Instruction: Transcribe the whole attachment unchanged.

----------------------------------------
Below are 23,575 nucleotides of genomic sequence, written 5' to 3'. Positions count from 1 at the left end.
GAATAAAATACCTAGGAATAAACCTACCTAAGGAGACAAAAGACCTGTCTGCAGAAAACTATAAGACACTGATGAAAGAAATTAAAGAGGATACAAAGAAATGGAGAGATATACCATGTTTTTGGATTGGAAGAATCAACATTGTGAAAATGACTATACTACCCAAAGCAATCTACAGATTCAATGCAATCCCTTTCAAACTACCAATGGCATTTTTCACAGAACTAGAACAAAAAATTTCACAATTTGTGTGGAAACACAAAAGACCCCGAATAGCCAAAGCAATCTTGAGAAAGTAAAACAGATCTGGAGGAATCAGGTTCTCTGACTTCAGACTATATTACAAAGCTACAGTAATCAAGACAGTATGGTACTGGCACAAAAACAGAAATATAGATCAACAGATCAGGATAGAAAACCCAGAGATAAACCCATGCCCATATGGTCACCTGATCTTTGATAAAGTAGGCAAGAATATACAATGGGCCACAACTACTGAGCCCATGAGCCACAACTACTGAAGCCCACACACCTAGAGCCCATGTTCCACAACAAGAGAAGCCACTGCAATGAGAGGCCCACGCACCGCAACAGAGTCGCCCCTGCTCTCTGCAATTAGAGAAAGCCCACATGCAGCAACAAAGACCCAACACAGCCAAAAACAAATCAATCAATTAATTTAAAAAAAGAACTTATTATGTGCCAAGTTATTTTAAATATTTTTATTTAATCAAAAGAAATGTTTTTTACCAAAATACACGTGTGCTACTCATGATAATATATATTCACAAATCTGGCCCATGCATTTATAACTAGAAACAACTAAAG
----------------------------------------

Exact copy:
Below are 23,575 nucleotides of genomic sequence, written 5' to 3'. Positions count from 1 at the left end.
GAATAAAATACCTAGGAATAAACCTACCTAAGGAGACAAAAGACCTGTCTGCAGAAAACTATAAGACACTGATGAAAGAAATTAAAGAGGATACAAAGAAATGGAGAGATATACCATGTTTTTGGATTGGAAGAATCAACATTGTGAAAATGACTATACTACCCAAAGCAATCTACAGATTCAATGCAATCCCTTTCAAACTACCAATGGCATTTTTCACAGAACTAGAACAAAAAATTTCACAATTTGTGTGGAAACACAAAAGACCCCGAATAGCCAAAGCAATCTTGAGAAAGTAAAACAGATCTGGAGGAATCAGGTTCTCTGACTTCAGACTATATTACAAAGCTACAGTAATCAAGACAGTATGGTACTGGCACAAAAACAGAAATATAGATCAACAGATCAGGATAGAAAACCCAGAGATAAACCCATGCCCATATGGTCACCTGATCTTTGATAAAGTAGGCAAGAATATACAATGGGCCACAACTACTGAGCCCATGAGCCACAACTACTGAAGCCCACACACCTAGAGCCCATGTTCCACAACAAGAGAAGCCACTGCAATGAGAGGCCCACGCACCGCAACAGAGTCGCCCCTGCTCTCTGCAATTAGAGAAAGCCCACATGCAGCAACAAAGACCCAACACAGCCAAAAACAAATCAATCAATTAATTTAAAAAAAGAACTTATTATGTGCCAAGTTATTTTAAATATTTTTATTTAATCAAAAGAAATGTTTTTTACCAAAATACACGTGTGCTACTCATGATAATATATATTCACAAATCTGGCCCATGCATTTATAACTAGAAACAACTAAAG